These are early days. A number of large organizations in the US have pledged no layoffs this year, including Morgan Stanley and the Bank of America. Of course, these organizations have deep pockets. Others have already shown themselves to have deep pockets but short arms. Assume, also, that the main theory of business for many remains the primacy of shareholder value, and that they have fewer resources to fall back on than the examples just given. Transferring the costs of the crisis to labour rather than capital will seem an entirely rational response, and the sooner the better. In understanding the consequences of this, we need to return to “the norm of reciprocity.” Long ago, Alvin Gouldner stated that “a norm of reciprocity . . . makes two interrelated . . . demands: (1) people should help those who have helped them, and (2) people should not injure those who have helped them.”1 The promotion of shareholder value as the primary, and often only, real purpose of business has activated this norm in a purely negative sense. People have already learned to reciprocate the uncaring and dismissive attitudes that they judge many business leaders have shown to them. Actions now that are perceived as being primarily concerned with prioritizing shareholder value at the expense of employees will intensify these attitudes.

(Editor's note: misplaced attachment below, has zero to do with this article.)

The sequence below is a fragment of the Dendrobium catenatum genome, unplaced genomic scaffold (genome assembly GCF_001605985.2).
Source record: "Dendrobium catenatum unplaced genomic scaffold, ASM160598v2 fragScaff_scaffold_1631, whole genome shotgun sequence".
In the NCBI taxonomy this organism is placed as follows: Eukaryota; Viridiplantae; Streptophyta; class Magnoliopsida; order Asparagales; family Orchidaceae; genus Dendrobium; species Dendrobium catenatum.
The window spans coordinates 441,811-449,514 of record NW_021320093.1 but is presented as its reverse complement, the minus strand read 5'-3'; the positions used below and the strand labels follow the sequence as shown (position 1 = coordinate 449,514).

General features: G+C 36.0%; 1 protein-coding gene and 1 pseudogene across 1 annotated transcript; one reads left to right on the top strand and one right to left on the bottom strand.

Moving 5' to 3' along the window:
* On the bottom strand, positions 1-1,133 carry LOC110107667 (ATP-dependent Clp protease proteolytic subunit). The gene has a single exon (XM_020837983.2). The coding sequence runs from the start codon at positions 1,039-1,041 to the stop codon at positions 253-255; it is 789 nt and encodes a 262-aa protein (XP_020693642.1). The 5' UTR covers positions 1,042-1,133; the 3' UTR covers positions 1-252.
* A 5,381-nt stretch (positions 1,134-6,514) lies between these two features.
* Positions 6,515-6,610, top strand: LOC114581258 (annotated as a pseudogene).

They will also activate concerns for what Al Goethals (2018) calls “procedural justice,” where people believe that they are not getting what they think they deserve.2 There are few cries more raucous than “It’s not fair.” Such agitation further fuels the fires of populism. In a familiar spiral, where cause and effect turn into their opposites, populism creates a crisis for business leaders whose responses strengthen the divisive agenda of populist leaders. In turn, this leads to more economic woes (and so on), unless and until other forces intervene.